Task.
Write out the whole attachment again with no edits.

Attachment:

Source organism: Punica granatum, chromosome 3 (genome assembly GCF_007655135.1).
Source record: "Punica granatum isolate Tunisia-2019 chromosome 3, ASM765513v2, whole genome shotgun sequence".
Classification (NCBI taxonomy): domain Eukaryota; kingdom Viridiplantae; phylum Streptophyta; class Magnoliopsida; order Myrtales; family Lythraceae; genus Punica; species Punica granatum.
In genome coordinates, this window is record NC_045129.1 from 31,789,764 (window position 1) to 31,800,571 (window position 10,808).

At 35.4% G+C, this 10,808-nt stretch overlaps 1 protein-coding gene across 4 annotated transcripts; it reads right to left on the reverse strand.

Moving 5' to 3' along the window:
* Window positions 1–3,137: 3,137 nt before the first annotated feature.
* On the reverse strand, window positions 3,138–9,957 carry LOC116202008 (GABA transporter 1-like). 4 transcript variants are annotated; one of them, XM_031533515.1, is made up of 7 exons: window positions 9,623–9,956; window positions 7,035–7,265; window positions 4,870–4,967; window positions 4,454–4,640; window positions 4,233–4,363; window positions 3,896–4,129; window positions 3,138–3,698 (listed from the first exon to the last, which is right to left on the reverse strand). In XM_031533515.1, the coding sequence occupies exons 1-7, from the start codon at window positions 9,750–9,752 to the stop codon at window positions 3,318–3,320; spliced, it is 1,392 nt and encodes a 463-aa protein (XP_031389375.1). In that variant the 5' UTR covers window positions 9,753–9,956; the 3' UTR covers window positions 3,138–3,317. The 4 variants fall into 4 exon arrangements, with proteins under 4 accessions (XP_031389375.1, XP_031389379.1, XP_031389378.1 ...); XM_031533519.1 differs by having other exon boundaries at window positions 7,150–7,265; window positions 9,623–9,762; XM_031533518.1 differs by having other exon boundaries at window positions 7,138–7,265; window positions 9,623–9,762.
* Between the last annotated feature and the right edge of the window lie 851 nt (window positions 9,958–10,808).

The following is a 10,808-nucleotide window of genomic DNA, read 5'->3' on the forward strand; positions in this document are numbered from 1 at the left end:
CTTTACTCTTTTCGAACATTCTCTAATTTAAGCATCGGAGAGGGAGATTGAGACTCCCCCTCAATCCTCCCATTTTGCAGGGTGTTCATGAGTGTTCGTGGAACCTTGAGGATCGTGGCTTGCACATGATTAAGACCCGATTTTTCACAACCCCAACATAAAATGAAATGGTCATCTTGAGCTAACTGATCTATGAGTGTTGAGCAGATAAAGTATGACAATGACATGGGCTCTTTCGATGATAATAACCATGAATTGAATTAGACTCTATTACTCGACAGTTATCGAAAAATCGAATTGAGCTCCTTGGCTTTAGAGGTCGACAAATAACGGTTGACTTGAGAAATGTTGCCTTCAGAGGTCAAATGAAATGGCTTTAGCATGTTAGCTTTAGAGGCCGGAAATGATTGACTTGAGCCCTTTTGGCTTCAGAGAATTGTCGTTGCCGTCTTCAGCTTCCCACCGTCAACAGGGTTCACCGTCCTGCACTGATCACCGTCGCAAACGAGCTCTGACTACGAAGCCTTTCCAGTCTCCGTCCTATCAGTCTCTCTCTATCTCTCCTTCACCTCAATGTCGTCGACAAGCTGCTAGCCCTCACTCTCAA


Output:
Source organism: Punica granatum, chromosome 3 (genome assembly GCF_007655135.1).
Source record: "Punica granatum isolate Tunisia-2019 chromosome 3, ASM765513v2, whole genome shotgun sequence".
Classification (NCBI taxonomy): domain Eukaryota; kingdom Viridiplantae; phylum Streptophyta; class Magnoliopsida; order Myrtales; family Lythraceae; genus Punica; species Punica granatum.
In genome coordinates, this window is record NC_045129.1 from 31,789,764 (window position 1) to 31,800,571 (window position 10,808).

At 35.4% G+C, this 10,808-nt stretch overlaps 1 protein-coding gene across 4 annotated transcripts; it reads right to left on the reverse strand.

Moving 5' to 3' along the window:
* Window positions 1–3,137: 3,137 nt before the first annotated feature.
* On the reverse strand, window positions 3,138–9,957 carry LOC116202008 (GABA transporter 1-like). 4 transcript variants are annotated; one of them, XM_031533515.1, is made up of 7 exons: window positions 9,623–9,956; window positions 7,035–7,265; window positions 4,870–4,967; window positions 4,454–4,640; window positions 4,233–4,363; window positions 3,896–4,129; window positions 3,138–3,698 (listed from the first exon to the last, which is right to left on the reverse strand). In XM_031533515.1, the coding sequence occupies exons 1-7, from the start codon at window positions 9,750–9,752 to the stop codon at window positions 3,318–3,320; spliced, it is 1,392 nt and encodes a 463-aa protein (XP_031389375.1). In that variant the 5' UTR covers window positions 9,753–9,956; the 3' UTR covers window positions 3,138–3,317. The 4 variants fall into 4 exon arrangements, with proteins under 4 accessions (XP_031389375.1, XP_031389379.1, XP_031389378.1 ...); XM_031533519.1 differs by having other exon boundaries at window positions 7,150–7,265; window positions 9,623–9,762; XM_031533518.1 differs by having other exon boundaries at window positions 7,138–7,265; window positions 9,623–9,762.
* Between the last annotated feature and the right edge of the window lie 851 nt (window positions 9,958–10,808).

The following is a 10,808-nucleotide window of genomic DNA, read 5'->3' on the forward strand; positions in this document are numbered from 1 at the left end:
CTTTACTCTTTTCGAACATTCTCTAATTTAAGCATCGGAGAGGGAGATTGAGACTCCCCCTCAATCCTCCCATTTTGCAGGGTGTTCATGAGTGTTCGTGGAACCTTGAGGATCGTGGCTTGCACATGATTAAGACCCGATTTTTCACAACCCCAACATAAAATGAAATGGTCATCTTGAGCTAACTGATCTATGAGTGTTGAGCAGATAAAGTATGACAATGACATGGGCTCTTTCGATGATAATAACCATGAATTGAATTAGACTCTATTACTCGACAGTTATCGAAAAATCGAATTGAGCTCCTTGGCTTTAGAGGTCGACAAATAACGGTTGACTTGAGAAATGTTGCCTTCAGAGGTCAAATGAAATGGCTTTAGCATGTTAGCTTTAGAGGCCGGAAATGATTGACTTGAGCCCTTTTGGCTTCAGAGAATTGTCGTTGCCGTCTTCAGCTTCCCACCGTCAACAGGGTTCACCGTCCTGCACTGATCACCGTCGCAAACGAGCTCTGACTACGAAGCCTTTCCAGTCTCCGTCCTATCAGTCTCTCTCTATCTCTCCTTCACCTCAATGTCGTCGACAAGCTGCTAGCCCTCACTCTCAA